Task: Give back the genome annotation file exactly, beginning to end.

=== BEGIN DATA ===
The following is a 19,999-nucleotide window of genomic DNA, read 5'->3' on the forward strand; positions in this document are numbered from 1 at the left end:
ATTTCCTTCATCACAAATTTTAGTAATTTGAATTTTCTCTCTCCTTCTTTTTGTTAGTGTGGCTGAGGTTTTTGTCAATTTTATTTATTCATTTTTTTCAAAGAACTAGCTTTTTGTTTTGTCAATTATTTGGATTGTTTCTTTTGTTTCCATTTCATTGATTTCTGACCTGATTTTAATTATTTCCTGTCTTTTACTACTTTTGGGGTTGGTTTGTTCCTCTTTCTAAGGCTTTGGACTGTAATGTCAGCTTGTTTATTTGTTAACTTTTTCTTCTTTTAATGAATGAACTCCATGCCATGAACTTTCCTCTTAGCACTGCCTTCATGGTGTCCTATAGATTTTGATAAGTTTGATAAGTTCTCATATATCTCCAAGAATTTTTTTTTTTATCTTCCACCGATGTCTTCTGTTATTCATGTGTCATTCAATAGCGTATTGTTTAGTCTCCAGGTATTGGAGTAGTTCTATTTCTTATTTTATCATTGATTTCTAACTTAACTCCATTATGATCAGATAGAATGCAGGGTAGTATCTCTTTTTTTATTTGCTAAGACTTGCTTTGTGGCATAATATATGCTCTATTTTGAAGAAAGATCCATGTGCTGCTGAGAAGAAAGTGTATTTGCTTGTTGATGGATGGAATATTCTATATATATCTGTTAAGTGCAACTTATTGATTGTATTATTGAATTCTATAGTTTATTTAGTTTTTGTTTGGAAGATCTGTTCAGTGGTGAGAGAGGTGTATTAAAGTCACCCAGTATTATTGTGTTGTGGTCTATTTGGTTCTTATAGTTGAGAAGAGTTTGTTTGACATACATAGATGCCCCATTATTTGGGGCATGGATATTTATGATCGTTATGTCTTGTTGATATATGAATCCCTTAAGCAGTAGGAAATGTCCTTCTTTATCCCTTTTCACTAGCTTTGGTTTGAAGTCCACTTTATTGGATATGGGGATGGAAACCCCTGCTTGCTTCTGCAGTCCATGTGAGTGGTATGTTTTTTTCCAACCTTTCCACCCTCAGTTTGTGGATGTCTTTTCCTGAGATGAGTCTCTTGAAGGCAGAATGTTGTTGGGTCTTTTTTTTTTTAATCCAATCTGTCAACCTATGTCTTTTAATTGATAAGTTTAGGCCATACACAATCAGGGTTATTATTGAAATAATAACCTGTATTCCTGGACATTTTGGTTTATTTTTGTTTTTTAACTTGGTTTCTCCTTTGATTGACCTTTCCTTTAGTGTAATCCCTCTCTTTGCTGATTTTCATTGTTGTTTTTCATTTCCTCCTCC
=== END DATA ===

The following is a 19,999-nucleotide window of genomic DNA, read 5'->3' on the forward strand; positions in this document are numbered from 1 at the left end:
ATTTCCTTCATCACAAATTTTAGTAATTTGAATTTTCTCTCTCCTTCTTTTTGTTAGTGTGGCTGAGGTTTTTGTCAATTTTATTTATTCATTTTTTTCAAAGAACTAGCTTTTTGTTTTGTCAATTATTTGGATTGTTTCTTTTGTTTCCATTTCATTGATTTCTGACCTGATTTTAATTATTTCCTGTCTTTTACTACTTTTGGGGTTGGTTTGTTCCTCTTTCTAAGGCTTTGGACTGTAATGTCAGCTTGTTTATTTGTTAACTTTTTCTTCTTTTAATGAATGAACTCCATGCCATGAACTTTCCTCTTAGCACTGCCTTCATGGTGTCCTATAGATTTTGATAAGTTTGATAAGTTCTCATATATCTCCAAGAATTTTTTTTTTTATCTTCCACCGATGTCTTCTGTTATTCATGTGTCATTCAATAGCGTATTGTTTAGTCTCCAGGTATTGGAGTAGTTCTATTTCTTATTTTATCATTGATTTCTAACTTAACTCCATTATGATCAGATAGAATGCAGGGTAGTATCTCTTTTTTTATTTGCTAAGACTTGCTTTGTGGCATAATATATGCTCTATTTTGAAGAAAGATCCATGTGCTGCTGAGAAGAAAGTGTATTTGCTTGTTGATGGATGGAATATTCTATATATATCTGTTAAGTGCAACTTATTGATTGTATTATTGAATTCTATAGTTTATTTAGTTTTTGTTTGGAAGATCTGTTCAGTGGTGAGAGAGGTGTATTAAAGTCACCCAGTATTATTGTGTTGTGGTCTATTTGGTTCTTATAGTTGAGAAGAGTTTGTTTGACATACATAGATGCCCCATTATTTGGGGCATGGATATTTATGATCGTTATGTCTTGTTGATATATGAATCCCTTAAGCAGTAGGAAATGTCCTTCTTTATCCCTTTTCACTAGCTTTGGTTTGAAGTCCACTTTATTGGATATGGGGATGGAAACCCCTGCTTGCTTCTGCAGTCCATGTGAGTGGTATGTTTTTTTCCAACCTTTCCACCCTCAGTTTGTGGATGTCTTTTCCTGAGATGAGTCTCTTGAAGGCAGAATGTTGTTGGGTCTTTTTTTTTTTAATCCAATCTGTCAACCTATGTCTTTTAATTGATAAGTTTAGGCCATACACAATCAGGGTTATTATTGAAATAATAACCTGTATTCCTGGACATTTTGGTTTATTTTTGTTTTTTAACTTGGTTTCTCCTTTGATTGACCTTTCCTTTAGTGTAATCCCTCTCTTTGCTGATTTTCATTGTTGTTTTTCATTTCCTCCTCC